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Marketing fusarium-damaged wheat

Got fusarium? Here are five guidelines for unloading that low-grade grain

Fusarium graminearum symptoms in barley are less obvious than those in wheat. Dust from contaminated grain contains more contaminated material than the grain itself.

If you grew wheat this year, odds are good you’re facing the hard reality of fusarium. What are you going to do with damaged grain? It’s a hard question in a good year, and much harder in a year when fusarium infection is widespread.

Grain infected with Fusarium graminearum can carry vomitoxin (also known as deoxynivalenol, or DON), which in high doses is toxic to animals and humans.

According to Bruce Carriere, president of Saskatoon-based Discovery Seed Labs, it’s too early for definite numbers on fusarium infection, “but the range in durum goes from two to 70 per cent infected,” he says.

“There are some samples in the lab where vomitoxin levels are at 33 parts per million (ppm) — those are extreme examples though. Those are the exception rather than the rule. I do expect vomitoxin levels to be in the five to 10 ppm range.”

Derek Squair, Agri-Trend’s president of marketing, says producers may have fewer marketing avenues due to the lack of good grain for blending. “It depends on the quality the producer has, but it’s going to be tough to move it,” he says.

If you’ve got damaged grain, here are a few rules of thumb for marketing it.

1. Check insurance options

Rob Moss, policy analyst with Saskatchewan Agriculture, advises producers with damaged grain to consult a crop insurance agent as soon as possible.

“The quality factor is an insurable peril under Saskatchewan crop insurance,” he says. “It doesn’t mean you’ll necessarily be in a claim position, but the experts are up to speed and working with you in case you are in a claim situation.”

This year, bringing the professionals into the conversation sooner rather than later is of benefit to the producer, says Moss.

2. Sample and test

Moss says producers should take samples at the bin level to send to grain companies in order to find out their marketing options as soon as possible. “Companies may purchase the grain right off the bat, but they’re more likely to wait to see what the rest of the crop looks like and what the blending options are going to be,” he says.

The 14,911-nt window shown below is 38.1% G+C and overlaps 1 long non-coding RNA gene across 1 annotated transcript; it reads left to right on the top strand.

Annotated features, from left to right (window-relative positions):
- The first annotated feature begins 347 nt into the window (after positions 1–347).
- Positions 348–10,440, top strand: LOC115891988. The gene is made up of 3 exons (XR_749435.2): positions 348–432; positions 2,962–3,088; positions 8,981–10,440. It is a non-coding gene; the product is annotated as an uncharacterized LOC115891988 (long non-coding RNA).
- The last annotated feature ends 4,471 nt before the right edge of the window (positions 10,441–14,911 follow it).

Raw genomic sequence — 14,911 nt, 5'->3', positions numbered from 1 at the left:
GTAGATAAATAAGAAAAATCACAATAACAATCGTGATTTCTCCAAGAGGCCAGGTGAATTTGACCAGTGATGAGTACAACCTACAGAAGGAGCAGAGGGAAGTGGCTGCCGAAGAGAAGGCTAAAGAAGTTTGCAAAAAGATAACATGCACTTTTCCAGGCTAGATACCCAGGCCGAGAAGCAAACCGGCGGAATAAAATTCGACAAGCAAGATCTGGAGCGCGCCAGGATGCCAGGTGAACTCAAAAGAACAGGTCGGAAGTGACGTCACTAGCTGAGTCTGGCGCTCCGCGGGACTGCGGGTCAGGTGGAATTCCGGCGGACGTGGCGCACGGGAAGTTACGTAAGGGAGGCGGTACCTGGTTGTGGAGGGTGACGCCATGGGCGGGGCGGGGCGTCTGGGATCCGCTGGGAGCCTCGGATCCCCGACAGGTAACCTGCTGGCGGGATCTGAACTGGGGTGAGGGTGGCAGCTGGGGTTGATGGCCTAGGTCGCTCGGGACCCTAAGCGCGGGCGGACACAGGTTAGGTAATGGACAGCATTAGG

Vomitoxin levels will be key. Phil Bergsma, FarmLink commodity merchant, says typical milling markets for wheat and durum will accept grain with a maximum of two PPM of vomitoxin. “Going into the hog feed market you’re looking at one PPM,” he says. “Poultry is between four and six ppm, and cattle is up to eight or 10 ppm.”

Testing is crucial. “It’s going to be imperative to take representative samples at the bin at harvest and make sure you’re getting your grades not only from local buyers and elevators but also sending them to a seed lab,” Bergsma says.

3. Clean it up

Moss says you can clean fusarium out of grain using gravity tables or colour sorters, but it can be a very lengthy and expensive process.

To minimize costs, just get just a truckload cleaned as a test, to evaluate the improvement.

“If they’re able to clean it up in a seed plant, and I would say that’s something a lot of producers should be considering, they could be looking at premiums of upwards of $3/bushel more for that grain, or $6 to $6.25 if it would be clean enough grading at three,” he says.

“If they’re on the threshold of making a grade, they should get that grain cleaned.”

4. Store it as a last resort

Bergsma says storing grain on the chances it can be blended off with next year’s crop may not be the best solution.

“The big risk with that is if we hit another high infection year of Fusarium, then they’re in the same boat,” he says. “Up to a max 10 they can sell it into the feed market, obviously not at values the farmer loves, but I’d say it’s a good idea to try selling at least a portion sooner rather than later.”

5. Don’t give up

Grain that is severely infected with vomitoxin may need to be destroyed, although Squair calls this measure “drastic.”

“I’m hoping at some point you can find a use for it,” he says.

Bergsma echoes that producers make every effort to find a home for damaged grain before destroying it. “Phone around with buyers. There are options out there, even though they are few and far between.”

About the author


Julienne Isaacs

Julienne Isaacs is a Winnipeg-based freelance writer and editor. Contact her at [email protected]

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